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by David Phelps

“Do not wait for leaders; do it alone, person to person.” - Mother Teresa

October, 2004

In recent weeks, the state of Florida has been struck repeatedly by hurricanes; first Charley, then Frances, then Ivan and, as I write this, Karl has formed in the central Atlantic and is approaching. We know the damage strong winds can do. Even locally, here in the St. Louis area, we know all too well the effects of wind and weather; trees have been uprooted and homes damaged in the not-too-distant past. Weather, and especially wind, can be a destructive “force of nature” to rival earthquakes and other natural disasters.

It’s no wonder that the upsetting nature of change is summarized in the phrase “winds of change.” We’ve all heard the proverb “It’s an ill wind that blows nobody any good.”

In the Old Testament, the Hebrew word “ruach,” translated “wind,” is the same word that is translated “spirit” or sometimes “breath.” Wind represents change, and it also represents the spirit of God. Wind can represent God in action. In Genesis, chapter 8, God sent a wind to roll back the water following the flood (Gen. 8:1). In Exodus, chapter 10, it was the east wind that brought the locusts when Moses invoked the plague of locusts on Pharaoh (Exod. 10:13), and the west wind that took the locusts away again (Exod. 10:19). In chapter 14, it was the east wind that drove back the Red Sea and allowed the Israelites to escape from Pharaoh’s army (Exod. 14:21a). After he had been delivered from Saul, David sang of God soaring “. . . on the wings of the wind.” (1 Sam. 22:11b, Psa. 18:10b NIV). In Psalm 11, the wind brings judgment. “On the wicked he will rain fiery coals and burning sulfur; a scorching wind will be their lot.” (Psa. 11:6 NIV). We’re told that God “. . . has gathered up the wind in the hollow of his hands . . .” (Prov. 30:4b NIV).

The prophet Jeremiah warned of a wind of judgment, a wind of destruction. “At that time this people and Jerusalem will be told, ‘A scorching wind from the barren heights in the desert blows toward my people, but not to winnow or cleanse; a wind too strong for that comes from me. Now I pronounce my judgments against them.’” (Jer. 4:11-12 NIV). This is not a gentle breeze, a wind to “blow away the cobwebs.” This will be a “scorching wind” like in the Psalm, a destructive wind, a wind of judgment.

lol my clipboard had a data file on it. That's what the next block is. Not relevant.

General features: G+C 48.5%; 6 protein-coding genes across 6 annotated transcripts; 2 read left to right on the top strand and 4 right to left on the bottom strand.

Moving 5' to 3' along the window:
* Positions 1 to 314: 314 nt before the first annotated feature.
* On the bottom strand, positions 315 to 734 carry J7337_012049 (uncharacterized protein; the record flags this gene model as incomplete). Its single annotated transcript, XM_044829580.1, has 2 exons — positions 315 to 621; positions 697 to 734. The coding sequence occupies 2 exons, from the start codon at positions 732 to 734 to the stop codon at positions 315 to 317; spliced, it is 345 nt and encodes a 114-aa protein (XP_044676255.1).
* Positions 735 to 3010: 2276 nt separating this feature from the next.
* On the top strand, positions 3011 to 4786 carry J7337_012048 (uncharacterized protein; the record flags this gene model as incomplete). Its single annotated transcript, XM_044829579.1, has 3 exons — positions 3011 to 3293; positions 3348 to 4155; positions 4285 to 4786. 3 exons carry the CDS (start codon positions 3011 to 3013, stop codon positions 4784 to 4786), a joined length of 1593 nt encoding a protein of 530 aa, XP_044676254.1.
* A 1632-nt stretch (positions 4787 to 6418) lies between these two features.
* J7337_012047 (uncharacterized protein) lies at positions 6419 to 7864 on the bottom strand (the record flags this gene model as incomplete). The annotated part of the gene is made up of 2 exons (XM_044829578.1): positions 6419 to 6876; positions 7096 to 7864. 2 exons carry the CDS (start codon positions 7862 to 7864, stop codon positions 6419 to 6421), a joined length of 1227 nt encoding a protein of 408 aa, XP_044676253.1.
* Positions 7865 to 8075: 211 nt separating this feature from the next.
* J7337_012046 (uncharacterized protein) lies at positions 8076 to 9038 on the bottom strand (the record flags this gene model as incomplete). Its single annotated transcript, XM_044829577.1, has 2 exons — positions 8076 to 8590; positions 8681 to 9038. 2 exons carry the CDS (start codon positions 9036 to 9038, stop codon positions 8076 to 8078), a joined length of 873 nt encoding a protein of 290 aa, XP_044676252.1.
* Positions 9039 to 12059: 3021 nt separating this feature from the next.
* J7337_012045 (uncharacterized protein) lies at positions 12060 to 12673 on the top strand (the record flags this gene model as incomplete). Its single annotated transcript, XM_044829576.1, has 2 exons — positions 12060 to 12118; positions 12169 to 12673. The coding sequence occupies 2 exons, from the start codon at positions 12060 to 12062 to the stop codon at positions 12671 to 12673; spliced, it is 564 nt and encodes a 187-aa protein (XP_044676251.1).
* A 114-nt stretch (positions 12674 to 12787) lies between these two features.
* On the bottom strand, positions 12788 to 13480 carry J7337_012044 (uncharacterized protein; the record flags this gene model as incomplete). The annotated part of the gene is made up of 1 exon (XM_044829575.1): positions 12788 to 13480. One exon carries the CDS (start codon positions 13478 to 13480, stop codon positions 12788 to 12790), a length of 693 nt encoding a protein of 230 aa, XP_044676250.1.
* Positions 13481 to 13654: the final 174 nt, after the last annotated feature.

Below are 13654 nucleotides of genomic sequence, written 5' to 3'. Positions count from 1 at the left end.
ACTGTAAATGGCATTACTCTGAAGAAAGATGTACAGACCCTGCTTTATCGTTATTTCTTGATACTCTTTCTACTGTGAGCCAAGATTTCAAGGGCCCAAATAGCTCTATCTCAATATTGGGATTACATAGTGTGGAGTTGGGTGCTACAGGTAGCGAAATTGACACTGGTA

But we have a savior who can turn back the wind of judgment and calm the winds of this world (Matt. 14:23-33), so that we are no longer “. . . tossed back and forth by the waves, and blown here and there by every wind of teaching and by the cunning and craftiness of men in their deceitful scheming.” (Eph. 4:14b NIV). There are “ill winds” blowing across our world today: winds of hatred, winds of intolerance, and winds of sin. But we don’t have to be carried away by the winds of this world. Instead, we can be carried above by the wind of the Spirit.

It is no coincidence that the Holy Spirit in Acts chapter 2 is represented by the sound of wind (Acts 2:2). In the New Testament, the wind once again represents God’s spirit, the holy breath of God. Fortunately for us, what the wind of judgment can blow away and scatter, the wind of grace can redeem.

Someone near you needs to feel the wind of the Spirit. He or she has only felt the winds of this world; he or she has been buffeted by the winds of hatred, the winds of anger, and the winds of fear. He or she needs to feel the cleansing, healing wind of God’s spirit. Tell him or her today.

Feel the wind yourself; let it blow through your soul, let it cleanse you, let it blow away your doubt, sin and pain. Let it carry you. Feel the wind of grace.


“When the day of Pentecost came, they were all together in one place. Suddenly a sound like the blowing of a violent wind came from heaven and filled the whole house where they were sitting. They saw what seemed to be tongues of fire that separated and came to rest on each of them. All of them were filled with the Holy Spirit and began to speak in other tongues  as the Spirit enabled them.” (Acts 2:1-4 NIV.)

(Based on a sermon I preached on 9/12/04 at Immanuel UMC, Old Testament lesson Jer. 4:11-12, 22-28)

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Copyright © 2004 by David Phelps